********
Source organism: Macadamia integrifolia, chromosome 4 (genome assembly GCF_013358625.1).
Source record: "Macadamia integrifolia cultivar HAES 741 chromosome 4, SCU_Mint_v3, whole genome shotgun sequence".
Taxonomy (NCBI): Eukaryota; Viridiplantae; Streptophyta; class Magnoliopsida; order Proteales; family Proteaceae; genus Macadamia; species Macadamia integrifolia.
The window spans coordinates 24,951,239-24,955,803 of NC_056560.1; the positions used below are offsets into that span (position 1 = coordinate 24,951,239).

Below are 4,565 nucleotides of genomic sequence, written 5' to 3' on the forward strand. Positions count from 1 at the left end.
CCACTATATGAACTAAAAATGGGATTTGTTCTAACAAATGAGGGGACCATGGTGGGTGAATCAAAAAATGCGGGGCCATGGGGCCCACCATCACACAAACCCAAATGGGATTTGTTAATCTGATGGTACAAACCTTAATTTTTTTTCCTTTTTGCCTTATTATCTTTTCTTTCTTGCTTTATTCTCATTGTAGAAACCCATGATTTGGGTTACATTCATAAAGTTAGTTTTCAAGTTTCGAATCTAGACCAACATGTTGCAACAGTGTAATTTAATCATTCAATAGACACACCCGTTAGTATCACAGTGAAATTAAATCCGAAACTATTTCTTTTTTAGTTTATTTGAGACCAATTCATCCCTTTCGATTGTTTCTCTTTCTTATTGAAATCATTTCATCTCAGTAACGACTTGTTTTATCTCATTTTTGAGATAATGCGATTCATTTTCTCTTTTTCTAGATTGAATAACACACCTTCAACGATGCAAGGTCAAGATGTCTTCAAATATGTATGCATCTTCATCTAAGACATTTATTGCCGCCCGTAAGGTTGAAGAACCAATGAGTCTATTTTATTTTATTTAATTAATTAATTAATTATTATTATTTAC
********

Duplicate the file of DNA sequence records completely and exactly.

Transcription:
Source organism: Macadamia integrifolia, chromosome 4 (genome assembly GCF_013358625.1).
Source record: "Macadamia integrifolia cultivar HAES 741 chromosome 4, SCU_Mint_v3, whole genome shotgun sequence".
Taxonomy (NCBI): Eukaryota; Viridiplantae; Streptophyta; class Magnoliopsida; order Proteales; family Proteaceae; genus Macadamia; species Macadamia integrifolia.
The window spans coordinates 24,951,239-24,955,803 of NC_056560.1; the positions used below are offsets into that span (position 1 = coordinate 24,951,239).

Below are 4,565 nucleotides of genomic sequence, written 5' to 3' on the forward strand. Positions count from 1 at the left end.
CCACTATATGAACTAAAAATGGGATTTGTTCTAACAAATGAGGGGACCATGGTGGGTGAATCAAAAAATGCGGGGCCATGGGGCCCACCATCACACAAACCCAAATGGGATTTGTTAATCTGATGGTACAAACCTTAATTTTTTTTCCTTTTTGCCTTATTATCTTTTCTTTCTTGCTTTATTCTCATTGTAGAAACCCATGATTTGGGTTACATTCATAAAGTTAGTTTTCAAGTTTCGAATCTAGACCAACATGTTGCAACAGTGTAATTTAATCATTCAATAGACACACCCGTTAGTATCACAGTGAAATTAAATCCGAAACTATTTCTTTTTTAGTTTATTTGAGACCAATTCATCCCTTTCGATTGTTTCTCTTTCTTATTGAAATCATTTCATCTCAGTAACGACTTGTTTTATCTCATTTTTGAGATAATGCGATTCATTTTCTCTTTTTCTAGATTGAATAACACACCTTCAACGATGCAAGGTCAAGATGTCTTCAAATATGTATGCATCTTCATCTAAGACATTTATTGCCGCCCGTAAGGTTGAAGAACCAATGAGTCTATTTTATTTTATTTAATTAATTAATTAATTATTATTATTTAC